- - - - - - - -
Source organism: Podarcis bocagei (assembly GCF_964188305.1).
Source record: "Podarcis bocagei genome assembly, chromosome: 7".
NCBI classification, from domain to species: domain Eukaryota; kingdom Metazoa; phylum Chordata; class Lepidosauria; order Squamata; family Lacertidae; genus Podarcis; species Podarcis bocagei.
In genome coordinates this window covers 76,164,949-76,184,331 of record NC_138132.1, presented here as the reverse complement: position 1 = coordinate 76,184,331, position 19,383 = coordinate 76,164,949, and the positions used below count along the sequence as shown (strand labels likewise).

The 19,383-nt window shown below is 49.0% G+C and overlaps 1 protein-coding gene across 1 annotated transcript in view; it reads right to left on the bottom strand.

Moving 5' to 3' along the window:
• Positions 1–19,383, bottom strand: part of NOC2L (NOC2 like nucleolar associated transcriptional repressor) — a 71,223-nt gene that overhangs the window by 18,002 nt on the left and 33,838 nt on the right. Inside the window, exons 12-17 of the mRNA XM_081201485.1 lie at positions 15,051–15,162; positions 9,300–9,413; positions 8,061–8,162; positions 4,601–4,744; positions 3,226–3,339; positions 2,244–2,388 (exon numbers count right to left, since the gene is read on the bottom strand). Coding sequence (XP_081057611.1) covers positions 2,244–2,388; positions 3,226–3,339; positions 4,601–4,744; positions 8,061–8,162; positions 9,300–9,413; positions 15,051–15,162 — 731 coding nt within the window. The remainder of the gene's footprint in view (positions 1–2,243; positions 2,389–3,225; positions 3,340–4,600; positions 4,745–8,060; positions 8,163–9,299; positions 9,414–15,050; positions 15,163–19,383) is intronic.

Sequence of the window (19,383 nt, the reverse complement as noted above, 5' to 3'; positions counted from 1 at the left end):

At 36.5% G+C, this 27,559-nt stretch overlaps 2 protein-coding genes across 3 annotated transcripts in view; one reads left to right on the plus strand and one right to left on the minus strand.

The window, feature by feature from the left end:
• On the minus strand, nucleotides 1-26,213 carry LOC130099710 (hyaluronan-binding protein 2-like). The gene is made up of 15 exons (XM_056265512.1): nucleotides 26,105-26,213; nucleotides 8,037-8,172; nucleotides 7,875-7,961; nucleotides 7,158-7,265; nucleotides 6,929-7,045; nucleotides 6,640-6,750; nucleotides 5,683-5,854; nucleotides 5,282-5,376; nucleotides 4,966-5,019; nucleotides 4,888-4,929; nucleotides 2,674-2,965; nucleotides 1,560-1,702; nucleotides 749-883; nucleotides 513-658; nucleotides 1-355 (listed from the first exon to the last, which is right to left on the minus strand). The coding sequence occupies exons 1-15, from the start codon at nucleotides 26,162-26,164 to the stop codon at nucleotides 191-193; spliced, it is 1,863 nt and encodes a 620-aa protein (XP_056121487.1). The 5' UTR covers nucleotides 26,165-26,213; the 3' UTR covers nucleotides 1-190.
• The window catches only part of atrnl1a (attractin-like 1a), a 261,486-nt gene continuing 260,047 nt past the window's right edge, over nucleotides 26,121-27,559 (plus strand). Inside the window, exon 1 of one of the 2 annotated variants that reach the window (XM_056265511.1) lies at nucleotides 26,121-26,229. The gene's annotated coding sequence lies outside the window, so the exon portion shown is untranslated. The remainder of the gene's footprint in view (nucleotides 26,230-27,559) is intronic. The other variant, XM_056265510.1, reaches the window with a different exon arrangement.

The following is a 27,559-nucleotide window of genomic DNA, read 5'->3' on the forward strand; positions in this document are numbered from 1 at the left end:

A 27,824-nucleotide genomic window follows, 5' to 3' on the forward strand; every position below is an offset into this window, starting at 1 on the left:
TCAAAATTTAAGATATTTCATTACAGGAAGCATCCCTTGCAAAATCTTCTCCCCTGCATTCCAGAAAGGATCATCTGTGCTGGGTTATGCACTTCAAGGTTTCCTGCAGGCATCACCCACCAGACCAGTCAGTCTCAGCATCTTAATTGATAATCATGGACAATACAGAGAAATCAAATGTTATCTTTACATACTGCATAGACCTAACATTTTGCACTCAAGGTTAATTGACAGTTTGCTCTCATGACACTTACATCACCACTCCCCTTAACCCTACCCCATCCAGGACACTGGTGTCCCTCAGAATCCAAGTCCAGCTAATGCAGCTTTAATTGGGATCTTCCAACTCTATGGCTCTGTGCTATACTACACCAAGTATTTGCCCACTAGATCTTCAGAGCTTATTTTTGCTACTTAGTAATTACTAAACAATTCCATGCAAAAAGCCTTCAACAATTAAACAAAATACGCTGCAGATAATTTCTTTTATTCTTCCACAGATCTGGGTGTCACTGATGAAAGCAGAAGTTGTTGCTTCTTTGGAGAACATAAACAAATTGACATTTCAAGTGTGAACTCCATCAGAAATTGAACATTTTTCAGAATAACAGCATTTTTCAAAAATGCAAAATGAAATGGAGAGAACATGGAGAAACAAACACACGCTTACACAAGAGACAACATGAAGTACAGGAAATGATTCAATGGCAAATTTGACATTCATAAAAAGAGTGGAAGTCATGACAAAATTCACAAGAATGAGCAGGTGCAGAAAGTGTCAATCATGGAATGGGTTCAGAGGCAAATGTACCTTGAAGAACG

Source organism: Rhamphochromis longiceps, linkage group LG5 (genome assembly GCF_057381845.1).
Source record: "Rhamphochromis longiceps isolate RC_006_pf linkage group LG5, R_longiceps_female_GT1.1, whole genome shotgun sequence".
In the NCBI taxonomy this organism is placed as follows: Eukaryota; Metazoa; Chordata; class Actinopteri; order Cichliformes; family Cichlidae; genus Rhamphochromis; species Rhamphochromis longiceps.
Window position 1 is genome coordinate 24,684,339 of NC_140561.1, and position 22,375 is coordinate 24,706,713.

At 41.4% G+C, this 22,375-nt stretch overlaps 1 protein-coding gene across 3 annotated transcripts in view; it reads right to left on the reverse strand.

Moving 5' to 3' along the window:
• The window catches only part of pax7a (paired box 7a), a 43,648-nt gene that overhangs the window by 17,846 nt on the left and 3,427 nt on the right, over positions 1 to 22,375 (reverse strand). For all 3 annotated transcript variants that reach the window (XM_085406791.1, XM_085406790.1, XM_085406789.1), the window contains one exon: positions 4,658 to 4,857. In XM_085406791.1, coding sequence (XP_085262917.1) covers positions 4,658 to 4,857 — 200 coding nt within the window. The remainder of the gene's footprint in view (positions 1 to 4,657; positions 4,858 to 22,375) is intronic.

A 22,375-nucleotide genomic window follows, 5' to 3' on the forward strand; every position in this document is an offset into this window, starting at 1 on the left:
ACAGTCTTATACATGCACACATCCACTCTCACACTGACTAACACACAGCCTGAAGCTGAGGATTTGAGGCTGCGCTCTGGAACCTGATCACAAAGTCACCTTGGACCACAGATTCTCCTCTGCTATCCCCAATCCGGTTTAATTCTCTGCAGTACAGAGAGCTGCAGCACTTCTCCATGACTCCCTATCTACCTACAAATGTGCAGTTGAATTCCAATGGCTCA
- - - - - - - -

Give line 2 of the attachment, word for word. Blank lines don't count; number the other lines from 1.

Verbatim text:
Source record: "Podarcis bocagei genome assembly, chromosome: 7".